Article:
This Harley Lost In The Japanese Tsunami Just Washed Up On A Canadian Beach

A Canadian beachcomber made an unexpected find along British Columbia's Pacific Coast on April 18. Debris from Japan's tragic tsunami a year ago have only recently begun washing up on North America's west coast. Like on April 18th, when Peter Mark found a white container with a Harley Davidson inside of it.


The now rusted and seaweed caked boulevard cruiser sported license tags from Miyagi Prefecture, one of the areas most ravaged by the tsunami. Mark, who was riding his ATV on a remote stretch of beach on Graham Island off the coast of British Columbia, spotted the large white box laying in the sand. It was damaged, but still contained the motorcycle, some golf clubs, a few tools and camping gear. Based on video footage of tsunami wrecked Japanese moving vans, the box looks like it was part of one of the vans.

The National Oceanic and Atmospheric Administration said that the Japanese government estimated that 25 million tons of rubble were generated by the tsunami, but so far, no one knows how much of it was swept into the ocean. Shortly after the disaster, satellite imagery picked up large patches of floating debris off Japan's coast, but the patches have since been broken up by wind and ocean currents.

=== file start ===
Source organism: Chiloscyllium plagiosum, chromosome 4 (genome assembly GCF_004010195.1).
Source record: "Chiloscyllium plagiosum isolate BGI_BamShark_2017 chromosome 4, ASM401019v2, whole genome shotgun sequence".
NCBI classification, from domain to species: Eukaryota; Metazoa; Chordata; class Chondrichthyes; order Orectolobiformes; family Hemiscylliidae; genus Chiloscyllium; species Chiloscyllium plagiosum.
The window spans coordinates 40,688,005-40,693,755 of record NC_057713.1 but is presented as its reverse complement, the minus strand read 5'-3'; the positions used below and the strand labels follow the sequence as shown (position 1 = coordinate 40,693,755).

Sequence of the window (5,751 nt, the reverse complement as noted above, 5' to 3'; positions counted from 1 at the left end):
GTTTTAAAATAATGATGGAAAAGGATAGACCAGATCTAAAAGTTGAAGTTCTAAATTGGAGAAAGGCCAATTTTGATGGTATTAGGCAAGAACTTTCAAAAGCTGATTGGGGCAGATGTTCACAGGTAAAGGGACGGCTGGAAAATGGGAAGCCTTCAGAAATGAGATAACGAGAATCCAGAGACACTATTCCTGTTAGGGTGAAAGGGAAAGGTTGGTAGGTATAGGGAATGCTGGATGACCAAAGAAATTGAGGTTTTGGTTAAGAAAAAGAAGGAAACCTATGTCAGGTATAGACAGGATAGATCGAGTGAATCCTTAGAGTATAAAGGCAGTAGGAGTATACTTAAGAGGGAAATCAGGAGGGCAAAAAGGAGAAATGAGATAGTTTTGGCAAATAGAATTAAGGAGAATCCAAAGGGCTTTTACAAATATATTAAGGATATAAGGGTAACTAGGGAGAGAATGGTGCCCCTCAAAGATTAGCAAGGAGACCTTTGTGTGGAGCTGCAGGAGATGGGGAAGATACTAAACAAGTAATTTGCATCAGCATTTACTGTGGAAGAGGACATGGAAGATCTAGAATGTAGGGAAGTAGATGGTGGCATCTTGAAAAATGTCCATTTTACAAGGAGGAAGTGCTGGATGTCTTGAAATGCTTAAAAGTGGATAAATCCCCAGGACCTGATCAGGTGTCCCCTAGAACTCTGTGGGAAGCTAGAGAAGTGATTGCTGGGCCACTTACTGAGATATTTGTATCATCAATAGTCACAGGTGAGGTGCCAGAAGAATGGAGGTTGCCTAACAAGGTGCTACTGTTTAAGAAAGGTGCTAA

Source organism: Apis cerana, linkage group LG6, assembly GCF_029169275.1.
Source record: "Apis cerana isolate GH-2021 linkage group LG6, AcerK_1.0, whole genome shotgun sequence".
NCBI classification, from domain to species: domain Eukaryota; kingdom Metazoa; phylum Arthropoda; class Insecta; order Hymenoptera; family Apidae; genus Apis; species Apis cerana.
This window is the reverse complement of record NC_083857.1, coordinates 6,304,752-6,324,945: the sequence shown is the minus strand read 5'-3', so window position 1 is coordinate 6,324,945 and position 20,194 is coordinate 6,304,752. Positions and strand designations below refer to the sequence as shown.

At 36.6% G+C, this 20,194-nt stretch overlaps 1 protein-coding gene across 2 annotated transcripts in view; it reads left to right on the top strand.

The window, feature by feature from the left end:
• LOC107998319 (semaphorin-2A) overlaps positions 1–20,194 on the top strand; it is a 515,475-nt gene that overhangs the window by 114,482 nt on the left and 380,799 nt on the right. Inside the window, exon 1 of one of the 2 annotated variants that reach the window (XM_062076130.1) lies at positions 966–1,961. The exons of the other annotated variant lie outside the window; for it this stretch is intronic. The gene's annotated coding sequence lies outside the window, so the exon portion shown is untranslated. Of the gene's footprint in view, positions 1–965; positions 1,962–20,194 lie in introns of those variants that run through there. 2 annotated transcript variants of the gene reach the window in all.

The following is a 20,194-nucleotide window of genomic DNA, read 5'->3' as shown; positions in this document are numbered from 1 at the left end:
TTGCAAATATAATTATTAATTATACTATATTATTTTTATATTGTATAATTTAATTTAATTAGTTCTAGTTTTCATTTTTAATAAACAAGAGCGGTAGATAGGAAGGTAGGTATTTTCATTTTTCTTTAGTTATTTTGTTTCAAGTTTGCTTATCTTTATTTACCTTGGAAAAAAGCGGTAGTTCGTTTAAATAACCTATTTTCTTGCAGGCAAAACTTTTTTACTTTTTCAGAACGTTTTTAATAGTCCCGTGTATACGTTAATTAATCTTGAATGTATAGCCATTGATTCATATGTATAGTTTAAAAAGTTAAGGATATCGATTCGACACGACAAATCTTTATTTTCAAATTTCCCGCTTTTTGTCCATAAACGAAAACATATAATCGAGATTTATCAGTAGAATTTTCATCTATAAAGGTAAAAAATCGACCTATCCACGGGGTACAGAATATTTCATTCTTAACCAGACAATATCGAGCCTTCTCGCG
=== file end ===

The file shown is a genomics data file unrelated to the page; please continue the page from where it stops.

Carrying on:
NOAA scientists expect much of the flotsam to make its way to the Hawaiian Islands and North America's Pacific Coast via the Kuroshio Current. From there it will augment the Pacific Ocean's already significant marine debris patches. Statements made by various authorities suggest that it would be nearly impossible to clean it all up.

The Harley Mark stumbled upon is the first large piece of tsunami wreckage to wash up on a beach on the other side of the Pacific. Until now, bottles and other small buoyant items are all that have made landfall. Japanese officials — who said that most possessions similar to the found motorcycle would have sunk already — are searching for the bike's owner to see if that person is still alive.


"In many cases, I believe the original owners will welcome reuniting with their lost objects," said Hideki Ito, Japan's consul general in Vancouver, to CBC News.


Photo Credit: Peter Mark via CBC News

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